Wall Street Analyst Explains Why Bitcoin Is Back From The Dead And Surging To All-Time Highs
Overnight, Bitcoin hit a new all-time high of $270, surpassing the peak price of $266 seen at the height of the Bitcoin mania in April.
"Bitcoin is making a new high this week, breaking through the spiky bubble levels of April in a pretty controlled and orderly manner," writes ConvergEx Group chief market strategist Nick Colas in a note to clients this morning. "What gives?"
In the note, Colas touches offers a few points on Bitcoin's second wind:
The biggest Bitcoin exchange is now in China, displacing Japanese, American and European sources of demand. That enterprise is called BTC China, and its CEO Bobby Lee hails from Yahoo! and Walmart China. Oh, and he graduated from Stanford with a degree in Computer Science. In short, an apparently pretty clever fellow.
Our sources in the Bitcoin community also agree that Second Market, the New York-based business best known for trading pre-IPO company stock, has become a major player in demand for Bitcoin. Earlier this year they started the Bitcoin Investment Trust, an open-ended product to buy and hold Bitcoins. There’s no way to know how much Second Market has purchased on behalf of its clients, but it must be a popular offering – the banner ad on their site for the trust occupied the top third of their front page.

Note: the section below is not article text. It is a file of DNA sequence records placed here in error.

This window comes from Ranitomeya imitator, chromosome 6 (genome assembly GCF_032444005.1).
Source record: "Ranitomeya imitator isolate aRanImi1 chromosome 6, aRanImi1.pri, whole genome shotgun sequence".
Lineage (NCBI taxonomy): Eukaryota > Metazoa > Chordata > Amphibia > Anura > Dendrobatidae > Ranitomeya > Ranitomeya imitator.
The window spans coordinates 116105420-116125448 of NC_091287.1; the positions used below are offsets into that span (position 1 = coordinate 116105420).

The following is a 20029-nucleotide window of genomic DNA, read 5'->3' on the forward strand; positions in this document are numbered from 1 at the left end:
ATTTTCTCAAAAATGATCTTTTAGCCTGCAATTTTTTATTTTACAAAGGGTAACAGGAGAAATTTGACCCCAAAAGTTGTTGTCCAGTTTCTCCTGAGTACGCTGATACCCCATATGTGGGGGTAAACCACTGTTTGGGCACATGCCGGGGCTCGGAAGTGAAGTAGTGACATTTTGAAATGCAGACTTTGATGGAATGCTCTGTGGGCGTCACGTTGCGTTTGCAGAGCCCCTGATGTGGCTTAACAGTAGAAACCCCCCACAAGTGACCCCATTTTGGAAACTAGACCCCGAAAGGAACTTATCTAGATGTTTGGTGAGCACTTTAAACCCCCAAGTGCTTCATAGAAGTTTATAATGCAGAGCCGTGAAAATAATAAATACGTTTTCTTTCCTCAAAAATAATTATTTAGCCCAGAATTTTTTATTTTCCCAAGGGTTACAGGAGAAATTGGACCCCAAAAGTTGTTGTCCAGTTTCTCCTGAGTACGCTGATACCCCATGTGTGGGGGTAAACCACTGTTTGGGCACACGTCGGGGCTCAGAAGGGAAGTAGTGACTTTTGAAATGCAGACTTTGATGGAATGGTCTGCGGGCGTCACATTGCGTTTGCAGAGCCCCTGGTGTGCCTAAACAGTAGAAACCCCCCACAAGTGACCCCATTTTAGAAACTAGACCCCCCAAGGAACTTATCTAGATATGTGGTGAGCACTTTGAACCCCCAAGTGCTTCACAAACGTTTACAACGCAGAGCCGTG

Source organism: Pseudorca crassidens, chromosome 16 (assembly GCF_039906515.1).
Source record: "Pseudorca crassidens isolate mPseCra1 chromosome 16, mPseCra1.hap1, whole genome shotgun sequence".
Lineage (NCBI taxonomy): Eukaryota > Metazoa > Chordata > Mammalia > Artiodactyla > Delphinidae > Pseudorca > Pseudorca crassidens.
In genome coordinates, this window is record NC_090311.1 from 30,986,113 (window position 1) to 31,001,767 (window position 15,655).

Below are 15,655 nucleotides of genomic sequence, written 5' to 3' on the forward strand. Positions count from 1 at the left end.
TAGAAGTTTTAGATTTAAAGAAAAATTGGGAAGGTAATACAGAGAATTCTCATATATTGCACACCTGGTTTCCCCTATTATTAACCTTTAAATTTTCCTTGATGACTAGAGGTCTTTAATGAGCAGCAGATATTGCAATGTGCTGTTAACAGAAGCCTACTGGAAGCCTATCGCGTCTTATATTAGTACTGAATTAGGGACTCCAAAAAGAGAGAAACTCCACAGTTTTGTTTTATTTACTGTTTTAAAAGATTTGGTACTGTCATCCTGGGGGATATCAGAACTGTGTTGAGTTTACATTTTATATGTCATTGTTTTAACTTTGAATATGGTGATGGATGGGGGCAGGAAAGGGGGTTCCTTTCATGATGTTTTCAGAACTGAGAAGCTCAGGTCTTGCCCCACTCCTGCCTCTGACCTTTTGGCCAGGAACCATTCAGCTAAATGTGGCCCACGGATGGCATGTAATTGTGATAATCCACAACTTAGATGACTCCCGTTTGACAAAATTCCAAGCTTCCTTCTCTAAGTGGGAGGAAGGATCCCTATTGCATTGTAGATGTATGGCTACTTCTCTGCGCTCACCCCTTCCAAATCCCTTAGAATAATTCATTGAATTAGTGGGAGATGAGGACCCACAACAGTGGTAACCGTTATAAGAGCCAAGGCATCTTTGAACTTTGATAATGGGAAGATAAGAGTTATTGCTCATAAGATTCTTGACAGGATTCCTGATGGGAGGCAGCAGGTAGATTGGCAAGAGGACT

It’s not all been roses for Bitcoin, even in this recent run-up. Back in September computer science researchers from UC – San Diego showed that it was actually fairly easy to track individual transactions in the bitcoin transaction ledger. Just this week, academics at Cornell proposed that bitcoin could eventually be co-opted by a handful of "Miners" who could hijack the system.
Colas also chalks up part of the currency's resilience — why it's seemingly "minted on Teflon" — to its limited supply.
"In the 4-ish minutes it has taken you to read this far, the most new Bitcoins that might have been issued is 25, or $6,250," he writes. "In the same timeframe, the Federal Reserve has pushed another $7.8 million into the financial system with Quantitative Easing."